If you make a phone call and do not get through, you can either mark the call as done, or do what I do, which is make a note on the sticky, of the time I called, and put the sticky back on the todo list, which means I have a note of the dates and times I called this person. I can decide if it’s worth calling this person yet again, or if this person is a dead end and I should call someone else instead. Or, if I should use another approach to contact him/her. I have the data at my fingertips, literally.

Try this for a week and see what happens

As you work through this for a week, here are some suggestions for a week. Start your week on a Wednesday. There is a great reason to not start your week on a Monday. We are human. If we have not been diligent about our todos, we tend to want to “make up” the time on the weekend to catch up the time on the weekend for Monday. I don’t want you to do that. Be honest with yourself. If you did not do the work, admit it. It’s your job search, not mine. You’re the only one who is going to have the problem, not me. I will have some suggestions in the “Avoid These Traps” and the “Build Your Self Esteem” posts (not yet written).

Get Some Quantitative Feedback

One piece of feedback is to chart how many of your tasks you actually accomplish during the week and when you accomplish them. In agile terms, this is called a burnup chart.

You can use a chart like the one below as a start at looking at how many tasks you complete during a week and over time.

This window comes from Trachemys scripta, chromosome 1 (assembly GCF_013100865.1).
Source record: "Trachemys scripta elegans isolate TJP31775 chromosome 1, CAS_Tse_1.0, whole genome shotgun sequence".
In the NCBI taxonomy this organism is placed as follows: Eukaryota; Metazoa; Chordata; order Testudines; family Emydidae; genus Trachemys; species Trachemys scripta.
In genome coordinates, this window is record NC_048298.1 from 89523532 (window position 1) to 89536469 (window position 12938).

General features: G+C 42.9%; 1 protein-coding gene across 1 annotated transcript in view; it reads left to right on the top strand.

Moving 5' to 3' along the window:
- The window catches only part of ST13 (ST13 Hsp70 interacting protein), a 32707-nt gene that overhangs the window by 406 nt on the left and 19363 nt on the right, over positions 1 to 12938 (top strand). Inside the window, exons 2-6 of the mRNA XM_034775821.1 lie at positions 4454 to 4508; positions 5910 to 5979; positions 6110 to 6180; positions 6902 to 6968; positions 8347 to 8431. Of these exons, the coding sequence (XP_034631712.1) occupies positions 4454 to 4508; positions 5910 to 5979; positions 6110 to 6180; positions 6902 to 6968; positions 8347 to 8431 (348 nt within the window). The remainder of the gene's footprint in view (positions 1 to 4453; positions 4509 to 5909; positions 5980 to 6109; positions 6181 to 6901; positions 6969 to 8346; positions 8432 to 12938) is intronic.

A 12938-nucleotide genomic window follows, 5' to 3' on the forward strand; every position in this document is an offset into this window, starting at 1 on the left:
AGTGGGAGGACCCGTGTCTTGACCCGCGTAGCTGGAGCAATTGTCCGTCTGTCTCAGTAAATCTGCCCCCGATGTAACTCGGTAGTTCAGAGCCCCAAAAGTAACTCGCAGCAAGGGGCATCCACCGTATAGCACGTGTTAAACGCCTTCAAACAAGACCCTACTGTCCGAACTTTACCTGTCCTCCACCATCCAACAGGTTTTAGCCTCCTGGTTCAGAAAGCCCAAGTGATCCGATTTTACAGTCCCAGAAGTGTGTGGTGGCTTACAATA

Basic burnup chart for an agile job search

On the top, you look at the number of tasks you complete each day. At the same time each day—whether it’s at the beginning of the day or the end—count the number of tasks you completed. You should have some days with zero in them. You are supposed to take a day or two off each week. I don’t know which days those are though, which is why there are seven days up there.

Here is an example, when you have completed tasks the very first week, on Wednesday, Thursday, Friday, Sunday, Monday, and Tuesday. Count the cumulative tasks completed under each day. Once you know the days you take off, assuming they are the same days each week, disregard those days. Let’s assume I take off Saturday each week. I look for a job six days a week, and take Saturday off. But the only thing I do on Sunday is to look through the Sunday paper and catch up with my LinkedIn networking, anything I haven’t done during the week. So even though I work on my job search six days a week, my Sunday tasks are light. That means I have a significant dip in the middle of the week.